Office of Resilience Receives Grant from the National Fish and Wildlife Foundation
COLUMBIA, S.C. — The South Carolina Office of Resilience (SCOR) will receive $750,675 from the National Fish and Wildlife Foundation’s National Coastal Resilience Fund to develop resilience and flood risk reduction plans for the Salkehatchie River Basin as a pilot program for future watershed-based planning efforts.
SCOR will work with the S.C. Sea Grant Consortium and S.C. Beach Advocates to develop the S.C. Resilient Coastal Communities Collaborative Program, a resilience planning initiative that will span Allendale, Bamberg, Barnwell, Beaufort, Colleton, Hampton and Jasper counties as well as 34 municipalities in the Salkehatchie River Basin. This watershed-based planning approach will help coordinate flood risk reduction solutions for waterways that flow across county and municipal boundaries with the intent of minimizing negative impacts on downstream communities.
SCOR defines resilience as the ability of communities, economies and ecosystems within South Carolina to anticipate, absorb, recover and thrive when presented with environmental change and natural hazards.
“We’re honored to receive funding for this project which will put common sense resilience planning principles into action,” said Chief Resilience Officer Ben Duncan. “Increased coordination and planning on a watershed scale will have a positive impact on the citizens in these counties and provide a framework for future projects.”
The project, which will total $896,225 with matching funds, will produce 10 Community Risk and Vulnerability Reports with identified solutions. The reports will be integrated into a Salkehatchie River Basin Watershed Resilience Plan which prioritizes actions that increase community and ecosystem resilience. The project also will produce a Watershed Resilience Planning Handbook that will provide guidance to other communities for implementing a similar process of watershed-based resilience planning.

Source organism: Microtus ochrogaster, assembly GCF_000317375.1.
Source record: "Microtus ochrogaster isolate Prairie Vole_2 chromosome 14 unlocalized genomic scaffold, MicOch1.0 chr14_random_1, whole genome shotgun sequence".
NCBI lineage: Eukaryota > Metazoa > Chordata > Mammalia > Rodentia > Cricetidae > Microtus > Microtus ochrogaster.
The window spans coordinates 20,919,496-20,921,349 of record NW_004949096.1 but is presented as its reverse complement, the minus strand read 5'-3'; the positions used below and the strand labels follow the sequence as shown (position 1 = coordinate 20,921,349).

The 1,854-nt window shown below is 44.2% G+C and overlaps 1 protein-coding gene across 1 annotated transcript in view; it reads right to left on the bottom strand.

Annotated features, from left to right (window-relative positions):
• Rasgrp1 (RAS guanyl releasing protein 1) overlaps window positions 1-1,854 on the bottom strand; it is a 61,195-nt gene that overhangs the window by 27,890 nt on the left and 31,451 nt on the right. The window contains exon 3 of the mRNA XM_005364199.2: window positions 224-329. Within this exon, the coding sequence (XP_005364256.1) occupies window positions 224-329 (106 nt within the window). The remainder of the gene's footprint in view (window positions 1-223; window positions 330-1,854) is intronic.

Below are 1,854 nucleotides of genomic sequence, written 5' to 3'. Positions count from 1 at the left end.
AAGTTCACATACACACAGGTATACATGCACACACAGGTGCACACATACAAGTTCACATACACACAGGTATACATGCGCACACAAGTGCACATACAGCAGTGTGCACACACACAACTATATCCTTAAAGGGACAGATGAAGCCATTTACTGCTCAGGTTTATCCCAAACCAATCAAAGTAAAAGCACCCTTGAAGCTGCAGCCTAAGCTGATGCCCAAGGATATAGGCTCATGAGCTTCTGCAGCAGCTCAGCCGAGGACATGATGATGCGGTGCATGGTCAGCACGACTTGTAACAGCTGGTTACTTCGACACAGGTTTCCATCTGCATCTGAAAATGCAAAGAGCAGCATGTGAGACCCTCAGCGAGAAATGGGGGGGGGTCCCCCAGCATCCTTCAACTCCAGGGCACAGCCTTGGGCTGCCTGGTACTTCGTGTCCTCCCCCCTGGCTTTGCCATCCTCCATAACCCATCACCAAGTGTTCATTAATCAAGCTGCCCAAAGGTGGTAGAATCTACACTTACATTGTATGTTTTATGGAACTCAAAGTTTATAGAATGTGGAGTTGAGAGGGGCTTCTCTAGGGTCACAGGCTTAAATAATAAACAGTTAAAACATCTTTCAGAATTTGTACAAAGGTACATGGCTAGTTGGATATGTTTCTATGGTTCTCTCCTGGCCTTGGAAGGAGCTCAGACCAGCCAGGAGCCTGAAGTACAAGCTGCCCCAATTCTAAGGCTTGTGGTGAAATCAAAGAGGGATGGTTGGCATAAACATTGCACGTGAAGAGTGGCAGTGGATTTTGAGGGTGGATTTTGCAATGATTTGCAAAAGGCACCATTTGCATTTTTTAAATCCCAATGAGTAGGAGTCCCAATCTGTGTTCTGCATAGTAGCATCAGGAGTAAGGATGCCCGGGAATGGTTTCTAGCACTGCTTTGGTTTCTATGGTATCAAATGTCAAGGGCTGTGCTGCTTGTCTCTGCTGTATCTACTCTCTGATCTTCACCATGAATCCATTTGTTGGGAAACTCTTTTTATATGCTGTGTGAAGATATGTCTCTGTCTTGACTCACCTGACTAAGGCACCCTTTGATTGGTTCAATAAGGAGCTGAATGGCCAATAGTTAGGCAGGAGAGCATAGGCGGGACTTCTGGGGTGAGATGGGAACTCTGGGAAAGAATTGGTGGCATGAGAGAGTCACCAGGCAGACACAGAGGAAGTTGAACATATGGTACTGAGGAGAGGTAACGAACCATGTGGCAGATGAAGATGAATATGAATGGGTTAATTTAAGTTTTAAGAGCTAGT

Using community engagement expertise and understanding of coastal issues from staff at the S.C. Sea Grant Consortium and S.C. Beach Advocates, the resulting project will directly engage socially vulnerable and historically underserved communities to identify climate resilience issues and develop specific and actionable solutions.
“The S.C. Sea Grant Consortium looks forward to offering research and community engagement capabilities to improve the resilience of coastal communities,” said Dr. Susan Lovelace, executive director of the SC Sea Grant Consortium.
“South Carolina’s coastal communities have identified sea level rise and flooding as their top management challenges and I am thrilled to be working with the state on this grant to address these critical needs,” said Dr. Nicole Elko, executive director of S.C. Beach Advocates.
The S.C. Resilient Coastal Communities Collaborative Program will kick off in 2023.
Check out external coverage of this development: